• SeatGuru by TripAdvisor is the perfect tool to help you find out which seat is going to offer the most leg room and the least disturbances and distractions: you just punch in your flight details and a detailed plan of the aircraft will appear complete with colour-coded seat ratings
  • Bulkhead seats – the row of seats at the front of each cabin that face onto a partition wall – are much sought after, providing as they do ease of movement, extra room to stretch out in and no possibility of anyone reclining back into your dinner as you’re eating. While the leg room available in these seats varies depending on the plane model (recently on a Cathay Pacific A330-300 Airbus I could stretch out my legs and barely touch the wall in front) there is sometimes a trade-off in seat width, with meal trays tucking away into the armrests. Some airlines charge a small premium for these seats, but it’s worth enquiring if they are available when checking in because you may just score them for free.
  • Many airlines are tweaking the configuration of their economy cabins, introducing a number of rows with extra pitch (that’s airline lingo for leg room) that can be purchased for a relatively small charge.
    Hawaiian Airlines’ Extra Comfort, for example, is a section of seats on its Airbus A330s that offer 12 centimetres of extra legroom, as well as priority boarding and additional amenities.
  • Reclining beyond 120 degrees is possible in economy! Air New Zealand’s fab Skycouch on flights from New Zealand to LA and London gives those travelling in the seats adjacent to the window the option of creating a flat surface that stretches the length of three seats (155cm long and 74cm wide) with the flick of a button, which raises the foot rest to join up with the seat.


If the thought of airline food fills you with a cold dread, you can always order something a little more bespoke (and tasty) to get you through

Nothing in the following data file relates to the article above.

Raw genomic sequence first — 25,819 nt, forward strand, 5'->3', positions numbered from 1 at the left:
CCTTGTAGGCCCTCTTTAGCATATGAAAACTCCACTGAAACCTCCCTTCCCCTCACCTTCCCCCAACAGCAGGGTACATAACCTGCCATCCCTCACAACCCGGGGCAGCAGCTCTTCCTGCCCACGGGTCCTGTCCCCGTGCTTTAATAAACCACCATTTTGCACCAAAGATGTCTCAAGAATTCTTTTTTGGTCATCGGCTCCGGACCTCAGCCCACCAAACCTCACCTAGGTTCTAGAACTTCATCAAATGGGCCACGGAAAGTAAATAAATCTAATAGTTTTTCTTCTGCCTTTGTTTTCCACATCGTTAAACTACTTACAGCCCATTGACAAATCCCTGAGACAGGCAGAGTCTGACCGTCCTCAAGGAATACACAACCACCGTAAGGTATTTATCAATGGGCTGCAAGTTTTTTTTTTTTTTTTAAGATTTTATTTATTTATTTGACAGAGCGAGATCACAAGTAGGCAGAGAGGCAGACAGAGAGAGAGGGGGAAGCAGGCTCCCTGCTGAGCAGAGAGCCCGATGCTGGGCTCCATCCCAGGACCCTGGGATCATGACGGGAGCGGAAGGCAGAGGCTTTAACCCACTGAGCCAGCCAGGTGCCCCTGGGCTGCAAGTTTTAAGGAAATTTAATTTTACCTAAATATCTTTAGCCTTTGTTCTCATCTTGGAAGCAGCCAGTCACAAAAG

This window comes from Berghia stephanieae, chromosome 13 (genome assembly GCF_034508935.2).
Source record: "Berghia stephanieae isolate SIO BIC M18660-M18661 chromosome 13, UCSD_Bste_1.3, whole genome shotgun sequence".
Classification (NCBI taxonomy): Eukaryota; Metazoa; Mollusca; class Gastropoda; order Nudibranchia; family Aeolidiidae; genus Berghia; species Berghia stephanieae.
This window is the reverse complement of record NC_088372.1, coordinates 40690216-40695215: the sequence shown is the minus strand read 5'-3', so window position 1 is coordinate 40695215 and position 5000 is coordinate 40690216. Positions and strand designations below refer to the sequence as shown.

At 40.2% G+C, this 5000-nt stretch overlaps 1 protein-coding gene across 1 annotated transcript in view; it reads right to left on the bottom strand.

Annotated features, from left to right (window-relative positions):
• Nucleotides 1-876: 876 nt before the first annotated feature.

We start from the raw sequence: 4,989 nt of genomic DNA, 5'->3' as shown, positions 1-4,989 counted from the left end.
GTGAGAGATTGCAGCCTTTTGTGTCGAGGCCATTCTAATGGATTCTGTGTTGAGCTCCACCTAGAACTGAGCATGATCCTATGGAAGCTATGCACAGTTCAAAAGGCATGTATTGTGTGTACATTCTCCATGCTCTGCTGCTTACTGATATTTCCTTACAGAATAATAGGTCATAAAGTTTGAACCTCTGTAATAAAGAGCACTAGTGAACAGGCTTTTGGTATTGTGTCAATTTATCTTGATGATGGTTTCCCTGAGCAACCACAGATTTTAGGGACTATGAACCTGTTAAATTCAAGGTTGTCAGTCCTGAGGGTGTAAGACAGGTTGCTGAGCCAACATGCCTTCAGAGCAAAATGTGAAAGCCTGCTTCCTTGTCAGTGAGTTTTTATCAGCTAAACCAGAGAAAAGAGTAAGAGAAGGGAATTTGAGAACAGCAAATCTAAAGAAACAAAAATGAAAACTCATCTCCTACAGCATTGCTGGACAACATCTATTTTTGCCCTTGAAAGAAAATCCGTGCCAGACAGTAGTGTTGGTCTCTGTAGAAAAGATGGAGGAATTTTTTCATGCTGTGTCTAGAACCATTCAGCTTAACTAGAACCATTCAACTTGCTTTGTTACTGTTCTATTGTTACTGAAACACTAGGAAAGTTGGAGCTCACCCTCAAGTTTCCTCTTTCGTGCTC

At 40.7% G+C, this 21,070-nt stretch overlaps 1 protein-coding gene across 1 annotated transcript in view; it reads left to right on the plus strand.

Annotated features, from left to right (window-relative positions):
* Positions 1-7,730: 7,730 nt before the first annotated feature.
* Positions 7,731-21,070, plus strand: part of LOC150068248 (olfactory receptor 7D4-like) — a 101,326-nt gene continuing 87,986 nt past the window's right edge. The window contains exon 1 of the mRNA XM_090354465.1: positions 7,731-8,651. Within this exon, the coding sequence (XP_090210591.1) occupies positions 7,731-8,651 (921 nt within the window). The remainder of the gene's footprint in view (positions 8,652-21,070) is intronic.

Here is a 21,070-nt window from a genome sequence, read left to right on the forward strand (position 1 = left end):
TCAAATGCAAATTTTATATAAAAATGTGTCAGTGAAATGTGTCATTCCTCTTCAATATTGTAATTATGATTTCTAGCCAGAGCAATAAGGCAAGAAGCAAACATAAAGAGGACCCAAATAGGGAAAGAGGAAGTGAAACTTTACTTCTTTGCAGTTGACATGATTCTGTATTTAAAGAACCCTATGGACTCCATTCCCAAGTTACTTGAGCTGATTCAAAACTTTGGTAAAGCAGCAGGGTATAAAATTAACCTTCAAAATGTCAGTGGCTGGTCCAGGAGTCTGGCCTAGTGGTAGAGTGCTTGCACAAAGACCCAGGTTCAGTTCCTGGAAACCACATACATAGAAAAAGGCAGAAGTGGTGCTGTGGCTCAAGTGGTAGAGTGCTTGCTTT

• When booking your flight online, click on the Special Requirements drop down menu and choose from a selection of meal types, including gluten free, kosher, salt reduced, kids, vegetarian, and the rather uninspiringly named bland food option (if you are booking through a travel agent mention you want a special meal from the start and double check it has been ordered for you by logging on to the ‘manage your booking’ option on the airline’s website).
    Special meals are hand delivered long before the meal trolley starts its crawl down the aisle and are often a lot more appetising than the menu being offered up to the masses.
  • Menu options beyond ‘the chicken or the beef?’ are normally the preserve of business and first class only, but things are changing: Malaysia Airlines’ new MH Gourmet service allows guests to replace their meal with a fine-dining feast including a gourmet main inspired by Malaysian, Japanese or western cuisine, as well as an appetiser, dessert, chocolates and crunchy fresh bread for just $23.
    KLM and Air France offer à la carte meals on their intercontinental and long-haul flights, which can be paid for when booking or redeemed from frequent flyer points in the case of KLM.
    And when feeling peckish between meals, Qantas provide passengers with ice-creams to enjoy as well as help yourself snack bars on its A380s.
    And as if this added extra doesn’t take the cake! Malaysian Airlines has launched an On Air Celebration pre-ordered cake service for $83, complete with a personalised message to mark special occasions.


At the other end of the spectrum, check out Etihad’s uber luxury class here!

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This article appeared in issue 12